Dinsdag t/m zondag
11:00 - 17:00 uur

Transforming Collections, Rewinding Internationalism
Van 20-04-23 tot 21-04-23

Symposia. - Onderdeel van de tentoonstelling Rewinding Internationalism. - Locatie: Van Abbemuseum, Eindhoven. - Organisatoren: susan pui san lok (kunstenaar en onderzoeker University of the Arts London (UAL)), Nick Aikens (curator VAM) en Scarlett Lösch (junior digitaal archivist VAM)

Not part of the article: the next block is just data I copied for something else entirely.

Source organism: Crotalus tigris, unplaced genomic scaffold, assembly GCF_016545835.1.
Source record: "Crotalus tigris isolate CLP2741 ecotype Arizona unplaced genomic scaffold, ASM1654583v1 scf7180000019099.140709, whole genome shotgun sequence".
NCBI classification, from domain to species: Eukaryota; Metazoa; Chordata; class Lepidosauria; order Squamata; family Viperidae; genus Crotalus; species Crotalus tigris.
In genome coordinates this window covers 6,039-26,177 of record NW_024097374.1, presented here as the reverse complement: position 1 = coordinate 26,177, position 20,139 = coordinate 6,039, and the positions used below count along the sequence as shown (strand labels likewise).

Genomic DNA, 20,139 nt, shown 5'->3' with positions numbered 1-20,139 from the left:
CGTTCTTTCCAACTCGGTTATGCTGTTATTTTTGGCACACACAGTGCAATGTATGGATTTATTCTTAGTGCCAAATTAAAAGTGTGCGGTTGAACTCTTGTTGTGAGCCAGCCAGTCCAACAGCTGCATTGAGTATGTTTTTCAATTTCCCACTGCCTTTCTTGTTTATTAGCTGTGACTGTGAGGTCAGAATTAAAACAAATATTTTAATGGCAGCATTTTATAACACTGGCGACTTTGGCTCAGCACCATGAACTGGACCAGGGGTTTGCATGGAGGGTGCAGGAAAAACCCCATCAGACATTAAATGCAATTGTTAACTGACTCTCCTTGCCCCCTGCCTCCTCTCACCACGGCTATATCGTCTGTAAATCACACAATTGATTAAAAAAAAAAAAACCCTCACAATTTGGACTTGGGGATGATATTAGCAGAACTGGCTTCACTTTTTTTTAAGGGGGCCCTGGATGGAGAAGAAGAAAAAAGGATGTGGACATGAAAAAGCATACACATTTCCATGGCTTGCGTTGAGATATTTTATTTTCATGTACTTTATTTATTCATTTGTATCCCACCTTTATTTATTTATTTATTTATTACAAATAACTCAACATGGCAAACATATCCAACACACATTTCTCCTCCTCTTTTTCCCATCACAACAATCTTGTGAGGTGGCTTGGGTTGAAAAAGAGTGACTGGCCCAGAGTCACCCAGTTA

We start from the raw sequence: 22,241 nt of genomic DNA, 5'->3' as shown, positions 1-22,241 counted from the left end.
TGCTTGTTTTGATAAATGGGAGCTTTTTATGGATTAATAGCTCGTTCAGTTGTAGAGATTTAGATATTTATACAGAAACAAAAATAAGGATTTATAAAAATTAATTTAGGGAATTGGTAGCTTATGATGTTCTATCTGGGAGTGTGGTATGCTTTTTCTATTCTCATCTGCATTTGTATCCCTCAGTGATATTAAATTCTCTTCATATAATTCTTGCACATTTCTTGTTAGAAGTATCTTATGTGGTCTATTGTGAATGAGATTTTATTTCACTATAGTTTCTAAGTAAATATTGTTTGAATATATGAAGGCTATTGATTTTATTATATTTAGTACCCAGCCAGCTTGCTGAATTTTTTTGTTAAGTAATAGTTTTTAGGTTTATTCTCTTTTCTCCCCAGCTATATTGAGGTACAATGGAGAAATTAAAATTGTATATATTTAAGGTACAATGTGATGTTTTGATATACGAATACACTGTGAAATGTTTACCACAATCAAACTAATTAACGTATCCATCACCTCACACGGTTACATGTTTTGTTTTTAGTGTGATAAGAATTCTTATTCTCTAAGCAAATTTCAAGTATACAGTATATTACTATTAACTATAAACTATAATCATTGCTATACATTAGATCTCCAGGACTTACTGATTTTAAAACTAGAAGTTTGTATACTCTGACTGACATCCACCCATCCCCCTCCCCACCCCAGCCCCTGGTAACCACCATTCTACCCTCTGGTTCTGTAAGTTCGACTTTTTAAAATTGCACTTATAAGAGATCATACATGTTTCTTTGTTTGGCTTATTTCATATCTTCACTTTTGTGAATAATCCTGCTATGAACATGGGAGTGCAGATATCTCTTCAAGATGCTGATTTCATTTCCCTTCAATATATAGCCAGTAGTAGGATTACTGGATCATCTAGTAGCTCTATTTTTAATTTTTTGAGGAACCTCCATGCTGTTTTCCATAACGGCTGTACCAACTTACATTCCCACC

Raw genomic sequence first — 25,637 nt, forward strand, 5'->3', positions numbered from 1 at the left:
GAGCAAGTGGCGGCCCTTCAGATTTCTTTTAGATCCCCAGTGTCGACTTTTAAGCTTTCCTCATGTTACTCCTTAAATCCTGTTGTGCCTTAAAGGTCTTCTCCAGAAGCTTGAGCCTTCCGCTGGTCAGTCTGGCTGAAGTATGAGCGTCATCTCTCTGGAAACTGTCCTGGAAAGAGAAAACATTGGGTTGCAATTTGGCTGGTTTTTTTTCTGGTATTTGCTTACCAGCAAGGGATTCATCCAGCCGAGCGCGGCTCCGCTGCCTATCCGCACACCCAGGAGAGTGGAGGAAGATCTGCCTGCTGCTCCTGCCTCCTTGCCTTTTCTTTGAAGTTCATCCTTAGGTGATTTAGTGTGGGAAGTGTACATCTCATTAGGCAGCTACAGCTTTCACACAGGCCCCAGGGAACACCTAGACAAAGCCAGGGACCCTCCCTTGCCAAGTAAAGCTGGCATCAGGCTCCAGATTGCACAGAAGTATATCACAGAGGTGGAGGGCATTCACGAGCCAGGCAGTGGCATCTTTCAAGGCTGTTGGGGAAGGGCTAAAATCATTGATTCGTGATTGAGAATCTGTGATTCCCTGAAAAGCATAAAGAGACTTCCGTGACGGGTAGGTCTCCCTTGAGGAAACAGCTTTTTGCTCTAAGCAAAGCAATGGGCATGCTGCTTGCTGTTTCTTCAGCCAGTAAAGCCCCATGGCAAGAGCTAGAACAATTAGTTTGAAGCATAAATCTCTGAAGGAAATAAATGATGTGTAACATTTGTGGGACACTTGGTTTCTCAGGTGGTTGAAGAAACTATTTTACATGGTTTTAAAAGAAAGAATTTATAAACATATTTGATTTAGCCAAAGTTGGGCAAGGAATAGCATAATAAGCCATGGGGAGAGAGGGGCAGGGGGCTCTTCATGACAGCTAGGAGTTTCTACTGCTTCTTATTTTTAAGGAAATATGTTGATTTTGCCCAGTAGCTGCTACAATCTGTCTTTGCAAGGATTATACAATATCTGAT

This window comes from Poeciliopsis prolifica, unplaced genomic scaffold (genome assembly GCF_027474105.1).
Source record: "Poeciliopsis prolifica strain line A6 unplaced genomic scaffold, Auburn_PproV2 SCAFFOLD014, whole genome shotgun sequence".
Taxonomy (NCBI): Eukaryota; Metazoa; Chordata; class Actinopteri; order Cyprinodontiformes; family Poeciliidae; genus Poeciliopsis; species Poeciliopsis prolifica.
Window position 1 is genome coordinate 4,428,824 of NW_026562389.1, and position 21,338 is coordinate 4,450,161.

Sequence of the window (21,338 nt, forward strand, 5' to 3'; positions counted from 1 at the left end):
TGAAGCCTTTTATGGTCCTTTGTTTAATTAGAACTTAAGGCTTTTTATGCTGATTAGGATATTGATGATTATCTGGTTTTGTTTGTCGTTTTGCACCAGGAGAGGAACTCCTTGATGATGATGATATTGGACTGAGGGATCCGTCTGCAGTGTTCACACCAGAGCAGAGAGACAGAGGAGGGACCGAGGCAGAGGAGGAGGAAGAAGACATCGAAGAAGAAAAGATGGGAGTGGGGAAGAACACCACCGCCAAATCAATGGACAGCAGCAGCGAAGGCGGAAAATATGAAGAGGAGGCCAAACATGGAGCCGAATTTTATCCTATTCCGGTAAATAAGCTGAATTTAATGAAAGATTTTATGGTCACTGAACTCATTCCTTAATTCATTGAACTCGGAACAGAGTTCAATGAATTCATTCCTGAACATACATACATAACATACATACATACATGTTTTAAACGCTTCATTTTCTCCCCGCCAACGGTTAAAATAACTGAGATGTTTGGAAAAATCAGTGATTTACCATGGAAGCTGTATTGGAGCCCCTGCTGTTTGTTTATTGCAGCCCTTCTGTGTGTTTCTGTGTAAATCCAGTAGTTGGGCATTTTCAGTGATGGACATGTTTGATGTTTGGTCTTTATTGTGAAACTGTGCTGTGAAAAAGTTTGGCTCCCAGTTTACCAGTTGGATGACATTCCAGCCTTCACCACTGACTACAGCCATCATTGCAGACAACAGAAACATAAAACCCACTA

Transforming Collections, Rewinding Internationalism aims to bring artistic, curatorial, art historical and museological practices into critical dialogue with machine learning development. The conference will be sharing ongoing research and emerging findings from the project, Transforming Collections: Reimagining Art, Nation and Heritage, led by the Decolonising Arts Institute and the Creative Computing Institute at University of the Arts London (UAL), in close partnership with Tate. The conference will take place in the context of the exhibition Rewinding Internationalism at the Van Abbemuseum, conceived as a generative site of speculation and experimentation.This conference is addressed to artists, curators, researchers, academics, archivists and creative computing technologists interested in exploring decolonial feminist praxes through the interrogative, interruptive and disruptive potential of practice-led research in and with museums.The programme will open with a keynote by Professor Stephanie Dinkins (USA). Speakers include Amal Alhaag (NL), Sonia Boyce (UK), Alice Correia (UK), Rebecca Fiebrink (UK), Irene Fubara-Manuel (UK), Tehmina Goskar (UK), Mick Grierson (UK), Setareh Noorani (NL), Ananda Rutherford (UK), among others. Sessions aim to explore architectures and archaeologies of absence, decolonising data and unlearning erasures, and approaches to disrupting collections. The conference will include research-in-progress papers and participatory workshops.The thematics, temporalities and modalities weaving across the two days will be guided by the deceptively simple question, ‘Whose heritage?’ and the restorative and regenerative possibilities of ‘potential histories’ (Hall, 1999; Azoulay, 2019). We seek to ask:What, where and how might ‘potential histories’ within and between collections and archives be articulated, activated, vocalised or materialised?How might we surface systemic biases, barriers, absences, erasures, ambivalences, subversions - and resurface an abundance of overlooked artistic creativity?When, where and how might ‘art’, ‘nation’ and ‘heritage’ be reimagined, within and beyond the 'national' or the ‘international’?How might we effectively and ethically intervene in the ‘cultural archive’ (Said, 1993; Wekker, 2016) and the ‘digital cultural record’? (Risam, 2019)How can approaches to technologies, such as interactive machine learning, contribute to strategies of countering, re/encountering, re/connection, re/distribution, reimagining and rewinding? What are the possibilities and risks?Who are ‘we’, and who speaks?